posted by – 11/13/12 @ 12:04pm
Hyunmee Lee was born in Seoul Korea, where she studied modern art and calligraphy at College of Fine Arts at Hong-Ik before moving to Sydney, Australia to complete her training. In 1997, Lee relocated to the United States where she teaches art and continues to focus on her practice. Her abstract compositions with bold brushstrokes and rich fields of color reference her early training in calligraphy and reflect her concern with gesture. Lee describes her own work as making use of the “meditative gesture”. While meditation is a slow and relaxed process, gesture is associated with spontaneous and quick movement. The two terms may seem contradictory, but they reach a harmony in Lee’s canvases. Her abstract forms are painted without restraint and embrace a sense of freedom. At the same time, her use of bold fields of colors dominates the canvas, grabbing our attention and drawing us in. Truly alluring, Lee’s paintings are full subtle nuances; a thinly painted, transparent line may suddenly meet a dense, opaque block of matte black. Lee’s work fully embraces the spiritual unity of opposites, a prominent principle in the Taoist and Buddhist religions. Hyunmee Lee’s art is ultimately an exploration of the self, drawing from her Eastern and Western influences as well as her unique explorations of space and gesture. Hyunmee Lee’s show Silent Gestures will open at Tinney Contemporary this Saturday, November 17.
posted by – 11/08/12 @ 12:25pm
In the aftermath of Hurricane Sandy, New York galleries are racing to clean up their spaces, install new shows, and get back to business. David Zwirner has rallied to the task, and will open a new show this Friday, which appropriately explores the theme of destruction. The exhibition features a video installation by Diana Thater of the damage wrought by the 1986 Chernobyl nuclear catastrophe. Thater’s images of the man-made tragedy are especially poignant in light of the recent natural disaster. Her use of film self-consciously explores the ability of the artist to construct the way we view things and think about the world. Through her lens, we see not only the destructive power of man, but also the regenerative forces of nature. The way disaster is recorded and perceived is a theme that will resonate with everyone in light of recent events.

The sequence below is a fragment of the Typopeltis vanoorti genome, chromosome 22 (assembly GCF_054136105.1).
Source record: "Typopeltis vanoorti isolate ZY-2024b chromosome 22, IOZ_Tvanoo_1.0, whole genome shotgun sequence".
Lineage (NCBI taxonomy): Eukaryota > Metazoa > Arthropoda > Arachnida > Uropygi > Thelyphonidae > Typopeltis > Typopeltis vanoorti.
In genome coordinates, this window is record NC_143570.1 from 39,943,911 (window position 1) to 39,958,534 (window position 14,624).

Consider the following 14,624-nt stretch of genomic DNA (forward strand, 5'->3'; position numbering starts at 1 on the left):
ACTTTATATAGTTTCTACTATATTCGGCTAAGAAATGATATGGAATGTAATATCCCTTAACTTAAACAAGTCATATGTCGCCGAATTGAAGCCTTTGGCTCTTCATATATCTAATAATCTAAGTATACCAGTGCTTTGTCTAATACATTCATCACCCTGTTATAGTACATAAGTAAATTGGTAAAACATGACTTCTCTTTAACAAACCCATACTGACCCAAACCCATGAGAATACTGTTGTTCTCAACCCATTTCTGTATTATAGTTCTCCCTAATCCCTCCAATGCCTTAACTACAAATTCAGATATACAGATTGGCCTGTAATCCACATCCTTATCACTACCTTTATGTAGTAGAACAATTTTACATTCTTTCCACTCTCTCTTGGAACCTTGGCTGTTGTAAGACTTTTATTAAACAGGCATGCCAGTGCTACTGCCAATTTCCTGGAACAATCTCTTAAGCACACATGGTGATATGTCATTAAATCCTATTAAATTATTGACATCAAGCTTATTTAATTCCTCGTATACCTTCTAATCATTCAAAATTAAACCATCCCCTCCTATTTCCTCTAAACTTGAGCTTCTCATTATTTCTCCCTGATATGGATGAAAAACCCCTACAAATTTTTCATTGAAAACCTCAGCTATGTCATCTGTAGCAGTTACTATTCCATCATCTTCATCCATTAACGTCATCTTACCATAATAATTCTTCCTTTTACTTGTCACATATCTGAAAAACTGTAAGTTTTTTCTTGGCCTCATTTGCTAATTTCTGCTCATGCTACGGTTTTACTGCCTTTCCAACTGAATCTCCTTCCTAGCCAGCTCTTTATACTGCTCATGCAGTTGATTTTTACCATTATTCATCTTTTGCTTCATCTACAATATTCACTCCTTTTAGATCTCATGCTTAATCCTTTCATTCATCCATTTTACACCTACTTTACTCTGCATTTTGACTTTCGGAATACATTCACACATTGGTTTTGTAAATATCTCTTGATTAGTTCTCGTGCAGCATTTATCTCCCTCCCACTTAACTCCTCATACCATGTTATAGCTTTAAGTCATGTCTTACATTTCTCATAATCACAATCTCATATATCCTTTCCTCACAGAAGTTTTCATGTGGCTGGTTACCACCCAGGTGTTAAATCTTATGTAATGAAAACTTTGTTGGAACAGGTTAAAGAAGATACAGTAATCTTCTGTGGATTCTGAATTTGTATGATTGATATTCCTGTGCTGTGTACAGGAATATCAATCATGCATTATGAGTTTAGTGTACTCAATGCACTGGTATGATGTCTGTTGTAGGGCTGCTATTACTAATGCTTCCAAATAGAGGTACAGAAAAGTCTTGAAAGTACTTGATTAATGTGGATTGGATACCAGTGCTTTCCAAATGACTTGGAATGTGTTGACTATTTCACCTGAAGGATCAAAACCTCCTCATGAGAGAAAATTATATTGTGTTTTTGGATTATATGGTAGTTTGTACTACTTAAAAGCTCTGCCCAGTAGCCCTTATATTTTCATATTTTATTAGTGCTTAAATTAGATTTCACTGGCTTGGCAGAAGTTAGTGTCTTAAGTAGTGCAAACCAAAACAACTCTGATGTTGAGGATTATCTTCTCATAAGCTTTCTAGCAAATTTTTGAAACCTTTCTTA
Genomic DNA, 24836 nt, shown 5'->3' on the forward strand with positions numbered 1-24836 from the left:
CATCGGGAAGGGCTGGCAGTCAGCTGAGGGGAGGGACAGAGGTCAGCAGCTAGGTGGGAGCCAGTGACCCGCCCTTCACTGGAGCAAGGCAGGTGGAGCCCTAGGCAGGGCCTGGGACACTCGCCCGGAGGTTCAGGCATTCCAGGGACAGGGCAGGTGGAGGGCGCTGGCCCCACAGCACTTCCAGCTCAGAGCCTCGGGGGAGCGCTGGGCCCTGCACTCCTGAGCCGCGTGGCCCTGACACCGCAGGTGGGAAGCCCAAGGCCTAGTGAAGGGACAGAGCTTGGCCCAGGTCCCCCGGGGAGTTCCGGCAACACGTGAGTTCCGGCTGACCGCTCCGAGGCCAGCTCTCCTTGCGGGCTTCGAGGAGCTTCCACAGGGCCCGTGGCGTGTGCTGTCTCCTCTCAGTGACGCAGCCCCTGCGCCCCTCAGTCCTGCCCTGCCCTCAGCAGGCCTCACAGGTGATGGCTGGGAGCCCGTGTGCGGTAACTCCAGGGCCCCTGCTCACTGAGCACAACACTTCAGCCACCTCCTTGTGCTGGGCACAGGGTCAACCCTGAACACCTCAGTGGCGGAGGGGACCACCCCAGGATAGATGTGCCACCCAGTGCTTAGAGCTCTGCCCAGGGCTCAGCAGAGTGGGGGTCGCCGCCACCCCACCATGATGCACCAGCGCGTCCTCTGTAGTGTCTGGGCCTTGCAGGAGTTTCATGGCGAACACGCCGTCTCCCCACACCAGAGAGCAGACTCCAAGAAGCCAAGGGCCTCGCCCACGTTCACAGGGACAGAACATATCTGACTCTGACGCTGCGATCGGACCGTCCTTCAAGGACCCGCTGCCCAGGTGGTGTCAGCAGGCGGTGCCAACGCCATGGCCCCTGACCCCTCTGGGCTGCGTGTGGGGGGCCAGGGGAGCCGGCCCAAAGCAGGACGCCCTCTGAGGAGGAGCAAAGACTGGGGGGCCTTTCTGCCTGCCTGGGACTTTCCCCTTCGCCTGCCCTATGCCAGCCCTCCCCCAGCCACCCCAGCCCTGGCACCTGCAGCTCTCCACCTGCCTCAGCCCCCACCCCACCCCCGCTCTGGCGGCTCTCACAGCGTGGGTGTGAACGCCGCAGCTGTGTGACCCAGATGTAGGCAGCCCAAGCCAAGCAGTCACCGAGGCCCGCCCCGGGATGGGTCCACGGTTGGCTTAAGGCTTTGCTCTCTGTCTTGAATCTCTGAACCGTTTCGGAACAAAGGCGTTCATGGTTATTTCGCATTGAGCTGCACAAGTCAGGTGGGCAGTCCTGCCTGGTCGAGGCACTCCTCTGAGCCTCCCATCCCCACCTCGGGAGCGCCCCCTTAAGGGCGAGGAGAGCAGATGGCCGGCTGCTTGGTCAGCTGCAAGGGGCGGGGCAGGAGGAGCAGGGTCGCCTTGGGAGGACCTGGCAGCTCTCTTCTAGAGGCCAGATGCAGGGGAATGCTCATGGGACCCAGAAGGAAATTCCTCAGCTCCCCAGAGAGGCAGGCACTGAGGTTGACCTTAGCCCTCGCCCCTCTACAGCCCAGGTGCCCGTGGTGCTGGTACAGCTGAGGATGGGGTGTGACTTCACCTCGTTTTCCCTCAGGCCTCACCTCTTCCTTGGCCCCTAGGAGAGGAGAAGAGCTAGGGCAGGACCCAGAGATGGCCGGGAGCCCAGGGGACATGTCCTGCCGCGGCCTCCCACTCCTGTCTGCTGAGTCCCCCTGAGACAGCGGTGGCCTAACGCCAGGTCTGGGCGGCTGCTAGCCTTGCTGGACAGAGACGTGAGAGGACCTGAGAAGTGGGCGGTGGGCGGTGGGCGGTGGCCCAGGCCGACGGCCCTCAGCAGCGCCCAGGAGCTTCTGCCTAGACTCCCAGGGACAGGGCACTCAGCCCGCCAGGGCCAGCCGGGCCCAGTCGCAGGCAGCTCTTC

Information on how to help out the hard-hit gallery areas such as Chelsea, the Lower East Side, and DUMBO is available through the Art Dealers Association of America. For those looking to help from TN, a list of non-profits to donate to is available here.
Thater, Music Classroom, Chernoby
posted by – 11/07/12 @ 3:44pm
Residents of the 1.1 square mile town of Tannersville, New York have witnessed an incredible transformation of their home over the past several years. Local artist Elena Patterson, a native South African, was inspired to reinvigorate the town with paint after renovating her own home and receiving much positive attention for it. This led to the foundation of the Tannersville Paint Project, where Patterson now works with local business owners on the town’s main street and comes up with ideas and color schemes that everyone is happy with. Using unconventional colors and funky details to refresh the buildings, the project was founded not only with the mission of achieving some much needed renovation, but also of spurring local economic growth. Stripes, flowers, and eccentric illustrations liven up the sides and façades of buildings, bringing a new sense of cheer and vibrancy to what had become quite drab. To see the results of the project yourself, check out Today’s video.